Despite increasing urbanisation, 67 percent of the population of Sub-Saharan Africa is rural - and rural populations contain the greatest number of poor people. Two simple statements that force us to recognise why rural development needs to sit at the front of the priority queue for sectors of society: government, the private sector and civil society.
Central to rural development in the building of the agriculture and livelihoods - small-scale agriculture in particular plays a unique role in the lives of African rural populations. But development cannot happen through - agriculture alone; it requires a broader investment in social services such as health and education, financial and transactional services, and the ability to integrate rural populations into the systems and mechanisms of governance.
That's easier said than done. Development in all of these sectors faces particular challenges in a rural context: challenges of access (to opportunities, services and utilities), cost (social services and education can be up to 10 times more difficult and expensive to provide in rural areas) and quality (human capital constraints mean that even where services are available, the quality of such services may be very low).
Jeffrey Sachs in an interview by CNN suggested that:
Poverty is almost equated with isolation in many places of the world. Poverty results from the lack of access to markets, to emergency health services, access to education, the ability to take advantage of government services and so on," Sachs said. "What the mobile phone -- and more generally IT technology - is ending is that kind of isolation in all its different varieties." Jeff Sachs, interview by CNN, ’Mobile phone: Weapon Against Global Poverty’.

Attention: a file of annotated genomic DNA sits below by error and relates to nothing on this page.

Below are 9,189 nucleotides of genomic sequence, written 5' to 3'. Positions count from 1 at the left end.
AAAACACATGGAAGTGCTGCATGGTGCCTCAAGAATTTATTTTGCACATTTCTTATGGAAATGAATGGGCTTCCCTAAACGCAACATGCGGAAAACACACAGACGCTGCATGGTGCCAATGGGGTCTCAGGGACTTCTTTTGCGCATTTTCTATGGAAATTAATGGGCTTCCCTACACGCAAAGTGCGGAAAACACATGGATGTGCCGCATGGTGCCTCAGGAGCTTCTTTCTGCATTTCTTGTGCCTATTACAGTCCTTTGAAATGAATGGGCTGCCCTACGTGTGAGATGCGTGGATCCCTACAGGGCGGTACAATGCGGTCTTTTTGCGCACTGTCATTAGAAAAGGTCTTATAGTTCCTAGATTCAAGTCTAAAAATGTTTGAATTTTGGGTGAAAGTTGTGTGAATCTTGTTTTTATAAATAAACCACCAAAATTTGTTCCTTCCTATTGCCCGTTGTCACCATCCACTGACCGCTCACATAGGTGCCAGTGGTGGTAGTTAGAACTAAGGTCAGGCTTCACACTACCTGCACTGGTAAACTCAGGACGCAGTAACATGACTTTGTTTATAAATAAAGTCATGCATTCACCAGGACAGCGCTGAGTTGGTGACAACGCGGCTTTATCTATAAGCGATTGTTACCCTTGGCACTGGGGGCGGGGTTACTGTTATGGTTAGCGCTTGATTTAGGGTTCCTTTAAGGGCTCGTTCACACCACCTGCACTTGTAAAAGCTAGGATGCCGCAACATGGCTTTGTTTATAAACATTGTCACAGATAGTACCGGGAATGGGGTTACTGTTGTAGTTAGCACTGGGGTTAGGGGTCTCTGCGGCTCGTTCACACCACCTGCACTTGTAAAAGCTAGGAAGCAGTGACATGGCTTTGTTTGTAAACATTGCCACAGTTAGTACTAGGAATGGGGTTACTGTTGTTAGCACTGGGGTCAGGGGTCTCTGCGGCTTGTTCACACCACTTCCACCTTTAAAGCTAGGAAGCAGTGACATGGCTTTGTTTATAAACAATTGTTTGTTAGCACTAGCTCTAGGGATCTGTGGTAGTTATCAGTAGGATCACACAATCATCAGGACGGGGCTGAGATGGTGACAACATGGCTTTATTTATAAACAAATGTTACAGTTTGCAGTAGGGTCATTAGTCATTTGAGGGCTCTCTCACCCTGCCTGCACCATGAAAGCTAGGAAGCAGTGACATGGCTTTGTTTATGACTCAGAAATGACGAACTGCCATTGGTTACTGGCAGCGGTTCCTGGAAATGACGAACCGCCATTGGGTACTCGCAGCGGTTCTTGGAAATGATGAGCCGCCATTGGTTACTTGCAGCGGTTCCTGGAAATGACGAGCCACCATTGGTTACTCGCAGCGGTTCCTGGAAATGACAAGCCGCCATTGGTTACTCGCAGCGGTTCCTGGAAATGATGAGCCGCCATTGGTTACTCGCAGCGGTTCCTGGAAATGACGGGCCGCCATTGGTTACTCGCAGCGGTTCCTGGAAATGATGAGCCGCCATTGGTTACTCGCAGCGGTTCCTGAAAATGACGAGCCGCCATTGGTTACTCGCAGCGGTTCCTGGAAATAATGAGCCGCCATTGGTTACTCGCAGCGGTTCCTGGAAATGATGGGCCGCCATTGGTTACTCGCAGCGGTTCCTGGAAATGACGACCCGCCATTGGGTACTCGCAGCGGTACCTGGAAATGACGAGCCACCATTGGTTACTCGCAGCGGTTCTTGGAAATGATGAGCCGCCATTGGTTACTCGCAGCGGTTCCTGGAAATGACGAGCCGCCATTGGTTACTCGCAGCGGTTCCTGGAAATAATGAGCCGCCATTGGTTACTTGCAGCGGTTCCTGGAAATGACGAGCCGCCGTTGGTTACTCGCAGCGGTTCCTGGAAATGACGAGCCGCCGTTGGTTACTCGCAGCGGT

This may be overstating the case – is the mobile phone really ’ending’ that isolation? Probably not, but there are many opportunities for information communication technologies (ICTs) in general – and mobile phones in particular – to address the challenges of access, cost and quality.
ICTs have always promised certain solutions: better access to information and knowledge and the ability to communicate quickly and (relatively) cheaply. So many early ‘solutions’” centred around access are via universal service funds, telecentres and similar initiatives. What's different in 2011 that explains the ICT for development ‘bubble’? What explains the numerous articles in the Economist on BBC, the excitement of the incubators like the iHub in Nairobi, Kenya?
One answer is that in addition to providing access to information and knowledge is that mobiles and other ICT forms now also allow ’last mile’ transactions, both financial and social. In the last few years, mobile penetration created the largest transaction channel on the continent - whether its social networking transactions in Egypt or mobile money payments in Kenya. Alongside this ability to pay, connect or organise using platforms like Facebook Zero or m-Pesa, is the ability for others to innovate using the inroads these transactional channels have created.